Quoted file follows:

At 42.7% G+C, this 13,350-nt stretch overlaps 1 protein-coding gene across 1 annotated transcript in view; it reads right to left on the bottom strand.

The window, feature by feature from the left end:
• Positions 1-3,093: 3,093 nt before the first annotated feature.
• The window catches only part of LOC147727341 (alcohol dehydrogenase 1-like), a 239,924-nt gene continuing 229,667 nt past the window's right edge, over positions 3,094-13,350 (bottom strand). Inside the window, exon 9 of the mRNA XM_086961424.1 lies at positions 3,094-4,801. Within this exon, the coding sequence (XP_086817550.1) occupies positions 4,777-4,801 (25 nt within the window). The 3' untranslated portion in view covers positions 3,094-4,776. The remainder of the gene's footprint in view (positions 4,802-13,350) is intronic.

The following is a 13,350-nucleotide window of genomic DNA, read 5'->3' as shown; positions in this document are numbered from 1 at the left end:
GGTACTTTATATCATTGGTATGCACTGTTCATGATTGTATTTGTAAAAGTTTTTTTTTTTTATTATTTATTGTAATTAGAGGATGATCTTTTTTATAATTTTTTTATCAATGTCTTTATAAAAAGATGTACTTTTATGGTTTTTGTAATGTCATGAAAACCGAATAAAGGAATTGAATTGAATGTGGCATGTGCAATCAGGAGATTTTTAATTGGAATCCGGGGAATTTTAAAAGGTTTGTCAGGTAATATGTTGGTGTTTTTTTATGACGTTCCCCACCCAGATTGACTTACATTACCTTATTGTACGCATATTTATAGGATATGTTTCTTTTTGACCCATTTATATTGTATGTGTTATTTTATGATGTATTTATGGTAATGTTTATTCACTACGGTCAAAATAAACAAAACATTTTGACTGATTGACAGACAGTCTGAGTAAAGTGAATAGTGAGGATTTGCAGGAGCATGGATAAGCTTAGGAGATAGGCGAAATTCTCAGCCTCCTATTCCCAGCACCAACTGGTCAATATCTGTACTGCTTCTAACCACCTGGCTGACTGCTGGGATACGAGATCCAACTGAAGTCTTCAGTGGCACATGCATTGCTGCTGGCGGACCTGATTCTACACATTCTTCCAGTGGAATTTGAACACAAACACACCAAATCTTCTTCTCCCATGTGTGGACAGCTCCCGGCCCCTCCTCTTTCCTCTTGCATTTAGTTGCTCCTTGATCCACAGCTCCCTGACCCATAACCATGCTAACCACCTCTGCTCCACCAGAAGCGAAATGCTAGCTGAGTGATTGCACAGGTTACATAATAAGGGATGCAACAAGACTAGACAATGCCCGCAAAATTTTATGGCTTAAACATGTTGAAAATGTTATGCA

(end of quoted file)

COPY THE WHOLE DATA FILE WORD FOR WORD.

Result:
At 42.7% G+C, this 13,350-nt stretch overlaps 1 protein-coding gene across 1 annotated transcript in view; it reads right to left on the bottom strand.

The window, feature by feature from the left end:
• Positions 1-3,093: 3,093 nt before the first annotated feature.
• The window catches only part of LOC147727341 (alcohol dehydrogenase 1-like), a 239,924-nt gene continuing 229,667 nt past the window's right edge, over positions 3,094-13,350 (bottom strand). Inside the window, exon 9 of the mRNA XM_086961424.1 lies at positions 3,094-4,801. Within this exon, the coding sequence (XP_086817550.1) occupies positions 4,777-4,801 (25 nt within the window). The 3' untranslated portion in view covers positions 3,094-4,776. The remainder of the gene's footprint in view (positions 4,802-13,350) is intronic.

The following is a 13,350-nucleotide window of genomic DNA, read 5'->3' as shown; positions in this document are numbered from 1 at the left end:
GGTACTTTATATCATTGGTATGCACTGTTCATGATTGTATTTGTAAAAGTTTTTTTTTTTTATTATTTATTGTAATTAGAGGATGATCTTTTTTATAATTTTTTTATCAATGTCTTTATAAAAAGATGTACTTTTATGGTTTTTGTAATGTCATGAAAACCGAATAAAGGAATTGAATTGAATGTGGCATGTGCAATCAGGAGATTTTTAATTGGAATCCGGGGAATTTTAAAAGGTTTGTCAGGTAATATGTTGGTGTTTTTTTATGACGTTCCCCACCCAGATTGACTTACATTACCTTATTGTACGCATATTTATAGGATATGTTTCTTTTTGACCCATTTATATTGTATGTGTTATTTTATGATGTATTTATGGTAATGTTTATTCACTACGGTCAAAATAAACAAAACATTTTGACTGATTGACAGACAGTCTGAGTAAAGTGAATAGTGAGGATTTGCAGGAGCATGGATAAGCTTAGGAGATAGGCGAAATTCTCAGCCTCCTATTCCCAGCACCAACTGGTCAATATCTGTACTGCTTCTAACCACCTGGCTGACTGCTGGGATACGAGATCCAACTGAAGTCTTCAGTGGCACATGCATTGCTGCTGGCGGACCTGATTCTACACATTCTTCCAGTGGAATTTGAACACAAACACACCAAATCTTCTTCTCCCATGTGTGGACAGCTCCCGGCCCCTCCTCTTTCCTCTTGCATTTAGTTGCTCCTTGATCCACAGCTCCCTGACCCATAACCATGCTAACCACCTCTGCTCCACCAGAAGCGAAATGCTAGCTGAGTGATTGCACAGGTTACATAATAAGGGATGCAACAAGACTAGACAATGCCCGCAAAATTTTATGGCTTAAACATGTTGAAAATGTTATGCA